Fibrocystic breast changes
|Fibrocystic breast changes|
|Classification and external resources|
Fibrocystic breast or fibrocystic breast disease is a condition of breast tissue affecting an estimated 30-60% of women and at least 50% of women of childbearing age. It is characterized by noncancerous breast lumps which can sometimes cause discomfort, often periodically related to hormonal influences from the menstrual cycle.
In ICD-10 the condition is called diffuse cystic mastopathy, or, if there is epithelial proliferation, fibrosclerosis of breast. Other names for this condition include chronic cystic mastitis, fibrocystic mastopathy and mammary dysplasia. The condition has also been named after several people (see eponyms below). Since it is a very common disorder, some authors have argued that it should not be termed a "disease", whereas others feel that it meets the criteria for a disease. It is not a classic form of mastitis (breast inflammation).
The changes in fibrocystic breast disease are characterised by the appearance of fibrous tissue and a lumpy, cobblestone texture in the breasts. These lumps are smooth with defined edges, and are usually free-moving in regard to adjacent structures. The bumps can sometimes be obscured by irregularities in the breast that are associated with the condition. The lumps are most often found in the upper, outer sections of the breast (nearest to the armpit). Women with fibrocystic changes may experience a persistent or intermittent breast aching or breast tenderness related to periodic swelling. Breasts and nipples may be tender or itchy.
Symptoms follow a periodic trend tied closely to the menstrual cycle. Symptoms tend to peak immediately before each period and decrease afterwards. At peak, breasts may feel full and swollen. No complications related to breastfeeding have been found.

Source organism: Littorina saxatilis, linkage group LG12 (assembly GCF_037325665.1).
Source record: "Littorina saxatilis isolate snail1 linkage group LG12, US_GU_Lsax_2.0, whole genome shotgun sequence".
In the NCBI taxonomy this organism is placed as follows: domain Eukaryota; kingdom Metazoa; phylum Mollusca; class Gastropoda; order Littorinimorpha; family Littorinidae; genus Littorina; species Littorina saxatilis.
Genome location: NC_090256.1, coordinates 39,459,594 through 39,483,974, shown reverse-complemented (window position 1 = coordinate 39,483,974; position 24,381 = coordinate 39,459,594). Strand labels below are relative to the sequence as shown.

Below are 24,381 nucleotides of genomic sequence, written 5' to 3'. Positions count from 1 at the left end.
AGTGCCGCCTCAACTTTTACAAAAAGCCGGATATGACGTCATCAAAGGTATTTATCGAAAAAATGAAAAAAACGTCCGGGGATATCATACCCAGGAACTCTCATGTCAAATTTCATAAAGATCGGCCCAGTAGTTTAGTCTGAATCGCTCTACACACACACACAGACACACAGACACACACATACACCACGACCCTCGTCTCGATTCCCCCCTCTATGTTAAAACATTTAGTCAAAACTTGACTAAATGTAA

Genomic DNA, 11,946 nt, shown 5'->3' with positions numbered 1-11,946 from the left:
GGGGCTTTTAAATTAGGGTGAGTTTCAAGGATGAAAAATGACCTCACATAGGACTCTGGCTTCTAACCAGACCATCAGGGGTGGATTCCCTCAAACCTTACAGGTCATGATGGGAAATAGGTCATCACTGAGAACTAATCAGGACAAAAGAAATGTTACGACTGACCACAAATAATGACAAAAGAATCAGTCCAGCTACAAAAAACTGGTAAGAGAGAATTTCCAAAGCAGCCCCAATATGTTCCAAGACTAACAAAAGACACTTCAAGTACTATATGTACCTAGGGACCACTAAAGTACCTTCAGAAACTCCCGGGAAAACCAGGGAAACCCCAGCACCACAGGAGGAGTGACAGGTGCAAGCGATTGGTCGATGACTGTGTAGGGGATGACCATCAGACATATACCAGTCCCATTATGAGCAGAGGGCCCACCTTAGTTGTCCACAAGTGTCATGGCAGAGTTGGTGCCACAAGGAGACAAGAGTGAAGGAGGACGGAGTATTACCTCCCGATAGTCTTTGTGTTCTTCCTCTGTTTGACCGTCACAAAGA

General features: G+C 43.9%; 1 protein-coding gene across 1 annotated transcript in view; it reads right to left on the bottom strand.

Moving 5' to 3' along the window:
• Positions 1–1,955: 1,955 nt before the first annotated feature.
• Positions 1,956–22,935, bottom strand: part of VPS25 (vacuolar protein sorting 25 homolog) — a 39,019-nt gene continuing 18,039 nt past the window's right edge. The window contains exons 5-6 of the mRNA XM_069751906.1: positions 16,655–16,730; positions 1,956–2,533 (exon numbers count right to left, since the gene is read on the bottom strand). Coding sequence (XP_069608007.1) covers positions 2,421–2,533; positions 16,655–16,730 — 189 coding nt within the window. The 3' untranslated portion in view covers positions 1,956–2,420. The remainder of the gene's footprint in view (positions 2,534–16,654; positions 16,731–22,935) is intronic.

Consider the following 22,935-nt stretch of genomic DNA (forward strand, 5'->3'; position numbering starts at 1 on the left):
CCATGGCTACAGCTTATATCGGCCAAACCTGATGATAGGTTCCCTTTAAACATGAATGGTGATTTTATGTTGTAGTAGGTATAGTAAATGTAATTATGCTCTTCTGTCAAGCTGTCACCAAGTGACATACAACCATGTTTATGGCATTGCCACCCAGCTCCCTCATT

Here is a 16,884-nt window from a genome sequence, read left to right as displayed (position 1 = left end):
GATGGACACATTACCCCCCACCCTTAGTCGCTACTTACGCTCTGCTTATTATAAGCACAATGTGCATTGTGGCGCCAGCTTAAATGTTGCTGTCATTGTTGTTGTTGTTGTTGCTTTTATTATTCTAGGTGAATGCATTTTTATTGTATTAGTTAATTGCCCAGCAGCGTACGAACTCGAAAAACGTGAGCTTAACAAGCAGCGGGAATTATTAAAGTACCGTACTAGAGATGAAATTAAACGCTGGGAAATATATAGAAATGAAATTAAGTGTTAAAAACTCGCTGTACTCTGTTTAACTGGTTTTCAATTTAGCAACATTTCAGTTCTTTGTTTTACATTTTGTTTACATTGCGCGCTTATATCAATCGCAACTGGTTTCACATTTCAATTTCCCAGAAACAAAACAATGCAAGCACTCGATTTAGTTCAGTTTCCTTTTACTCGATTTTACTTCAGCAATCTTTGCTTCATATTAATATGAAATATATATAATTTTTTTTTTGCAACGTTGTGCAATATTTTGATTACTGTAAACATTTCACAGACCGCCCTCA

The exact mechanism of the condition is not fully understood, though it is known to be tied to hormone levels, as the condition usually subsides after menopause and is also related to the menstrual cycle.
Fibrocystic breast changes is a cumulative process, caused partly by the normal hormonal variation during a woman's monthly cycle. The most important of these hormones are estrogen, progesterone and prolactin.
These hormones directly affect the breast tissues by causing cells to grow and multiply. Many other hormones such as TSH, insulin, growth hormone and growth factors such as TGF-beta exert direct and indirect effects amplifying or regulating cell growth. Years of such fluctuations eventually produce small cysts and/or areas of dense or fibrotic tissue. Multiple small cysts and an increasing level of breast pain commonly develop when a woman hits her 30s. Larger cysts usually do not occur until after the age of 35. Over time, presumably driven by aberrant growth signals, such lesions may accumulate epigenetic, genetic and karyotypic changes such as modified expression of hormone receptors and loss of heterozygosity.
Several variants of fibrocystic breast changes may be distinguished and these may have different causes and genetic predispostions. Adenosis involves abnormal count and density of lobular units, while other lesions appear to stem mainly from ductal epithelial origins.
Diagnosis is mostly done based on symptoms after exclusion of breast cancer. Nipple fluid aspiration can be used to classify cyst type (and to some extent improve breast cancer risk prediction) but it is rarely used in practice. Biopsy or fine needle aspiration are rarely warranted